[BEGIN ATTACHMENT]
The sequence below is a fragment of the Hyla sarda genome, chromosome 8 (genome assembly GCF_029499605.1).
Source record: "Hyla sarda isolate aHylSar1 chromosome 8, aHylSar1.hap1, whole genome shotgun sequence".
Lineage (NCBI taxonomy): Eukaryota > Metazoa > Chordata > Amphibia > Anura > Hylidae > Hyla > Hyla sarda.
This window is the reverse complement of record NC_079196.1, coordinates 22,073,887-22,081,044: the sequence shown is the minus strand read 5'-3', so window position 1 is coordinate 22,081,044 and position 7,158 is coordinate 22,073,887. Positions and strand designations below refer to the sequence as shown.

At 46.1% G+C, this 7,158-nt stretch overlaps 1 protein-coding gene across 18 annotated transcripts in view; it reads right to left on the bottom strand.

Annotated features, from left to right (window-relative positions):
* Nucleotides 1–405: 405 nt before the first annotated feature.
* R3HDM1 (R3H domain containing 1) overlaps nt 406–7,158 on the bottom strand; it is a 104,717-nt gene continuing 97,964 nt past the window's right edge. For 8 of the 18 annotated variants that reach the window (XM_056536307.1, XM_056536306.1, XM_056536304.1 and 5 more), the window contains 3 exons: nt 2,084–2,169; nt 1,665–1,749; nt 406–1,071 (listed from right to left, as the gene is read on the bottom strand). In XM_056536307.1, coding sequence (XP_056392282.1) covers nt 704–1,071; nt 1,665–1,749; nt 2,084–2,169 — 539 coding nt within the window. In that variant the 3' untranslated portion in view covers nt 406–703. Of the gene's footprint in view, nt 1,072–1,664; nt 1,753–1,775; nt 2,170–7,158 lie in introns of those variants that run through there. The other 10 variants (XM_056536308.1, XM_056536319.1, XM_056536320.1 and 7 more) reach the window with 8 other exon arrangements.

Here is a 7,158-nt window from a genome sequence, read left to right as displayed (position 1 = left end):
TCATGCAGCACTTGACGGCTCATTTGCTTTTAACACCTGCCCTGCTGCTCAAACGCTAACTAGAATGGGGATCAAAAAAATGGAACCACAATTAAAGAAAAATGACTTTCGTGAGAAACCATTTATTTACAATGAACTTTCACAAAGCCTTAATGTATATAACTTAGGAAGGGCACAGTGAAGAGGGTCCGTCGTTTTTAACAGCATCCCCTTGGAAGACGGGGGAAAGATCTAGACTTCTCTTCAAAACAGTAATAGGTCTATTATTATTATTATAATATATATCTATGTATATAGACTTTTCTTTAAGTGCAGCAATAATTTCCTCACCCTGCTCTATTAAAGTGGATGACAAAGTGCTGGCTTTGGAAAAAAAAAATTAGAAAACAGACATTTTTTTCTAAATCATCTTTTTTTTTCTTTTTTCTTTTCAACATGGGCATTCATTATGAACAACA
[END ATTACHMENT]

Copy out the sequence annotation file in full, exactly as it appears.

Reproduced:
The sequence below is a fragment of the Hyla sarda genome, chromosome 8 (genome assembly GCF_029499605.1).
Source record: "Hyla sarda isolate aHylSar1 chromosome 8, aHylSar1.hap1, whole genome shotgun sequence".
Lineage (NCBI taxonomy): Eukaryota > Metazoa > Chordata > Amphibia > Anura > Hylidae > Hyla > Hyla sarda.
This window is the reverse complement of record NC_079196.1, coordinates 22,073,887-22,081,044: the sequence shown is the minus strand read 5'-3', so window position 1 is coordinate 22,081,044 and position 7,158 is coordinate 22,073,887. Positions and strand designations below refer to the sequence as shown.

At 46.1% G+C, this 7,158-nt stretch overlaps 1 protein-coding gene across 18 annotated transcripts in view; it reads right to left on the bottom strand.

Annotated features, from left to right (window-relative positions):
* Nucleotides 1–405: 405 nt before the first annotated feature.
* R3HDM1 (R3H domain containing 1) overlaps nt 406–7,158 on the bottom strand; it is a 104,717-nt gene continuing 97,964 nt past the window's right edge. For 8 of the 18 annotated variants that reach the window (XM_056536307.1, XM_056536306.1, XM_056536304.1 and 5 more), the window contains 3 exons: nt 2,084–2,169; nt 1,665–1,749; nt 406–1,071 (listed from right to left, as the gene is read on the bottom strand). In XM_056536307.1, coding sequence (XP_056392282.1) covers nt 704–1,071; nt 1,665–1,749; nt 2,084–2,169 — 539 coding nt within the window. In that variant the 3' untranslated portion in view covers nt 406–703. Of the gene's footprint in view, nt 1,072–1,664; nt 1,753–1,775; nt 2,170–7,158 lie in introns of those variants that run through there. The other 10 variants (XM_056536308.1, XM_056536319.1, XM_056536320.1 and 7 more) reach the window with 8 other exon arrangements.

Here is a 7,158-nt window from a genome sequence, read left to right as displayed (position 1 = left end):
TCATGCAGCACTTGACGGCTCATTTGCTTTTAACACCTGCCCTGCTGCTCAAACGCTAACTAGAATGGGGATCAAAAAAATGGAACCACAATTAAAGAAAAATGACTTTCGTGAGAAACCATTTATTTACAATGAACTTTCACAAAGCCTTAATGTATATAACTTAGGAAGGGCACAGTGAAGAGGGTCCGTCGTTTTTAACAGCATCCCCTTGGAAGACGGGGGAAAGATCTAGACTTCTCTTCAAAACAGTAATAGGTCTATTATTATTATTATAATATATATCTATGTATATAGACTTTTCTTTAAGTGCAGCAATAATTTCCTCACCCTGCTCTATTAAAGTGGATGACAAAGTGCTGGCTTTGGAAAAAAAAAATTAGAAAACAGACATTTTTTTCTAAATCATCTTTTTTTTTCTTTTTTCTTTTCAACATGGGCATTCATTATGAACAACA